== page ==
Field of Dreams as a film embodies that idea of hope and redemption connecting a series of strangers through common thread of America’s pastime.
Ray Kinsella (Costner) a somewhat jaded former hippie turned Iowa farmer is inspired to transform his farm into a baseball field through a divine vision and the echoing quote “If you build it, he will come.” Kinsella’s unconventional behavior/actions are viewed as the work of a crazy man. Financial pitfalls place Ray at a crossroads. Maintaining the field may force him to sell the farm, while the alternative returning the space to farmland will eradicate his dream. A PTA meeting sparks Kinsella’s desire to investigate/research Terrance Mann (James Earl Jones) a controversial author who has fallen out of the public eye.
When Shoeless Joe Jackson the leader of the infamous 1919 Chicago White Sox and eventually the 8 members known for/banned by MLB for throwing the World Series emerge on the field Ray knows that his efforts are paying off. However, not everyone can see these heroes of yesteryear. When Ray travels to Boston to engage Mann in his quest, he is met with cynicism, but Mann is eventually converted when the duo see a message at Fenway.
They travel to Minnesota were they search for and in time find a baseball player/turned doctor whose career was “the blink of an eye” Moonlight Graham. While Ray’s efforts to bring the elder Graham (Burt Lancaster) back to the field are initially rebuffed, a young Graham emerges as a hitchhiker the following day.
Along the drive Kinsella reveals to Mann that, as an adolescent, his father attempted to live out his baseball dreams via his son(playing catch) and that he refused in part because he had read one of Mann’s novels. Ray provides further insight into the relationship telling Mann that when he left home he hurt his father by saying that “I can never respect a man whose hero was a criminal.” That hero was Shoeless Joe; however, Ray could never apologize because his father died shortly afterwards and there all the connections are made.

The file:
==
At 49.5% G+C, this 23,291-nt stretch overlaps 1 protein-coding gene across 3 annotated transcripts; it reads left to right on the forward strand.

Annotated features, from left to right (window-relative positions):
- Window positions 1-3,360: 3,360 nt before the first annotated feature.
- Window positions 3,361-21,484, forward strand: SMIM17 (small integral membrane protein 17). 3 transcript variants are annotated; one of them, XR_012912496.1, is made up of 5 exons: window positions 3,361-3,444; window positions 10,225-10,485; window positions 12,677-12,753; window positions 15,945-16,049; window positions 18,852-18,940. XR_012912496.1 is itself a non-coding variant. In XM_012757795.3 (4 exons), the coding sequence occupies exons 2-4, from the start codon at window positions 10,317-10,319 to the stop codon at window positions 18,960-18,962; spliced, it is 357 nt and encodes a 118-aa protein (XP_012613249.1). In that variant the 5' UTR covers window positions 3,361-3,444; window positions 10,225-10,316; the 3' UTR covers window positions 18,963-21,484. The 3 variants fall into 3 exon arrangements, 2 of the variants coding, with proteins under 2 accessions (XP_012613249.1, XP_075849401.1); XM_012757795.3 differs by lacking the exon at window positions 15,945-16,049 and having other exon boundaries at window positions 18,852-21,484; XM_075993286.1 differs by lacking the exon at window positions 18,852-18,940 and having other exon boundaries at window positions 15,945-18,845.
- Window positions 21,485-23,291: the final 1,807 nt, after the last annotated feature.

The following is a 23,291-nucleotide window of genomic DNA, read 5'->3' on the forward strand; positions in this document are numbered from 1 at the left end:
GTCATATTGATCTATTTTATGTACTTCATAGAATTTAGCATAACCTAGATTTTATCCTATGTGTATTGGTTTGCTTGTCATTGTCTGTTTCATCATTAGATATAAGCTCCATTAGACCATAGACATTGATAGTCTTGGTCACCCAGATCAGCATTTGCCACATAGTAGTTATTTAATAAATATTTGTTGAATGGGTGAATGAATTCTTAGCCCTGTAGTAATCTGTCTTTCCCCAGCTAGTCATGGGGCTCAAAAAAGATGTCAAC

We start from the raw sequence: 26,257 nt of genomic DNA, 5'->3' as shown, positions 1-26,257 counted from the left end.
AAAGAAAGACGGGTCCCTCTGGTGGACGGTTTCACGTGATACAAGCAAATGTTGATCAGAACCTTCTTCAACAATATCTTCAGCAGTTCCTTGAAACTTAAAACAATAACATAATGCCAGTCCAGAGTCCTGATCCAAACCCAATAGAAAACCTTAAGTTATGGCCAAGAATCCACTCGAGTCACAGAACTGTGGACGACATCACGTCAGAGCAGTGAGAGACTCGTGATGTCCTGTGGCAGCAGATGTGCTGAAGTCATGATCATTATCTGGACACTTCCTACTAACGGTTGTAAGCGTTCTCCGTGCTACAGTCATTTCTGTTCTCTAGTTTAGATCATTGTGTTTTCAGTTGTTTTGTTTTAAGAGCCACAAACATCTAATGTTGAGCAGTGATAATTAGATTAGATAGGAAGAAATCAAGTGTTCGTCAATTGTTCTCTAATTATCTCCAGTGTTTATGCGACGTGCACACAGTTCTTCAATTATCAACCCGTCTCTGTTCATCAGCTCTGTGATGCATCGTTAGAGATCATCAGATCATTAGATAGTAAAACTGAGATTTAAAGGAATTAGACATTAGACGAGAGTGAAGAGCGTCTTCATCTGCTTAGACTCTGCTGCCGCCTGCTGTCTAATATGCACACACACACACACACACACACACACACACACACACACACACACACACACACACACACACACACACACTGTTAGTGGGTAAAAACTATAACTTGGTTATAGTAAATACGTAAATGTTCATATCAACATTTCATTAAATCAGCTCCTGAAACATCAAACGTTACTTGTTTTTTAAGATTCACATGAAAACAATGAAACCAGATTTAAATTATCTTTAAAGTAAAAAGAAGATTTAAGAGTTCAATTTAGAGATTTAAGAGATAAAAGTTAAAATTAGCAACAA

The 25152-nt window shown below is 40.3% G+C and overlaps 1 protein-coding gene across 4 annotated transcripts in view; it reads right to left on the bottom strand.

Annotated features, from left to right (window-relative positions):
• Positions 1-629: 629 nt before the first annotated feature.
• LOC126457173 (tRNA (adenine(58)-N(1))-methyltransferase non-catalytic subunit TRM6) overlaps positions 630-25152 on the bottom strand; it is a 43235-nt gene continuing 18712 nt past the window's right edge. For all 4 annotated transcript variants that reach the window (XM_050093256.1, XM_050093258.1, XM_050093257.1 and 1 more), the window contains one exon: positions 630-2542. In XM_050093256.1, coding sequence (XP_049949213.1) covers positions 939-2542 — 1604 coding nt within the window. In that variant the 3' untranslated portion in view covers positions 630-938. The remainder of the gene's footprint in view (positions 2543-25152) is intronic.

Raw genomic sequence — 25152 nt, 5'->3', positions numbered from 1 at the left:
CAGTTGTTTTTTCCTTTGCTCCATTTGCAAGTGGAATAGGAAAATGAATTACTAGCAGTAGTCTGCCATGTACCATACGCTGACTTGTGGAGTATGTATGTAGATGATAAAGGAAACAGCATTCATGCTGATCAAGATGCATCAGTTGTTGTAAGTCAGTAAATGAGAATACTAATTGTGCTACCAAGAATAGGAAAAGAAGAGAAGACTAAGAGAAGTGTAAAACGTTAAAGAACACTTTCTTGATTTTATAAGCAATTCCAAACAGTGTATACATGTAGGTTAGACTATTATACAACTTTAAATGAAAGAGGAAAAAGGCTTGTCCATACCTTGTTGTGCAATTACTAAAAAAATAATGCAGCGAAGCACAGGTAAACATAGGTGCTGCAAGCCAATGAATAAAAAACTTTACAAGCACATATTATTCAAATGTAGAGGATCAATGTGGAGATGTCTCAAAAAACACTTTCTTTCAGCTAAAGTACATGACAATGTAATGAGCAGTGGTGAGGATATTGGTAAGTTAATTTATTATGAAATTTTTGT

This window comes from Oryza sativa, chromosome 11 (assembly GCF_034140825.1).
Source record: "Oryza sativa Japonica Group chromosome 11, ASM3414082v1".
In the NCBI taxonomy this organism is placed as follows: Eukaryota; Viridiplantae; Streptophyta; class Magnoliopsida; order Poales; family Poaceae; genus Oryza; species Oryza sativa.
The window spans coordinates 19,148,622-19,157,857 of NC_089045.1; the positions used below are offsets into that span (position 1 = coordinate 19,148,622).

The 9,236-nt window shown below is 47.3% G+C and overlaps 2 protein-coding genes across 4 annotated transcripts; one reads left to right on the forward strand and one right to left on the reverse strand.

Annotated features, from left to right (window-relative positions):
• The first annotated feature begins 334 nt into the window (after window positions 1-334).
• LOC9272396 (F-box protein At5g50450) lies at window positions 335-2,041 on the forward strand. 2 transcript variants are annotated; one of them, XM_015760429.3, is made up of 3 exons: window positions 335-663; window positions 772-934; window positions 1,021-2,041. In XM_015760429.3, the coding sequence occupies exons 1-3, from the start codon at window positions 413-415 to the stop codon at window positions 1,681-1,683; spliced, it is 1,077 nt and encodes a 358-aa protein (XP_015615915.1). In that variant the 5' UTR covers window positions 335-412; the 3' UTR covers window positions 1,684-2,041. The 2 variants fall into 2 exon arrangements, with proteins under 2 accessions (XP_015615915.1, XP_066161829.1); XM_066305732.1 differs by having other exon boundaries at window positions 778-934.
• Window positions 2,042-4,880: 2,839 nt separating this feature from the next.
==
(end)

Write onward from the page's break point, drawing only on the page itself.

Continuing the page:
In giving Joe Jackson his chance at redemption, Ray has the opportunity to make peace with the memory of his father.
Upon returning to the field the youthful Graham enters in a game with the other players thus allowing him the true opportunity to fulfill his dreams. After the game Mann is invited and accepts the invitation to go back through the cornfields with the players presenting him with the unique opportunity to report/write about the experience. This situation opens the door for Mann to redeem himself as a writer. Ray is initially frustrated by the snub; but, in the final scene he rejoices as his youthful father emerges in catching gear were he meets Ray’s wife and child. Finally the two are left alone to play catch one last time.
This story demonstrates the power of having faith in ones dreams and the redeeming rewards associated with maintaining that faith through difficult circumstances. Using baseball as a backdrop, Field of Dreams serves as a reminder that hope persists with every new season.
This film can appear outrageous and some of the individual scenes too convenient particularly the time travel/flashback to 1972 were the deceased/elder Dr. Graham encounter Ray. However, like many fantasy/adventure films it relies/demands that the viewer buys into the possibilities. While the story has its cute or too picture perfect moments, at its heart, Field of Dreams succeeds because it has a universal relate-ability. Many people have unfortunate failures during their early life that they wish could be amended and even more would love the opportunity to quit their mundane albeit necessary jobs to follow and live out their dreams.
-Written by Michael Colavita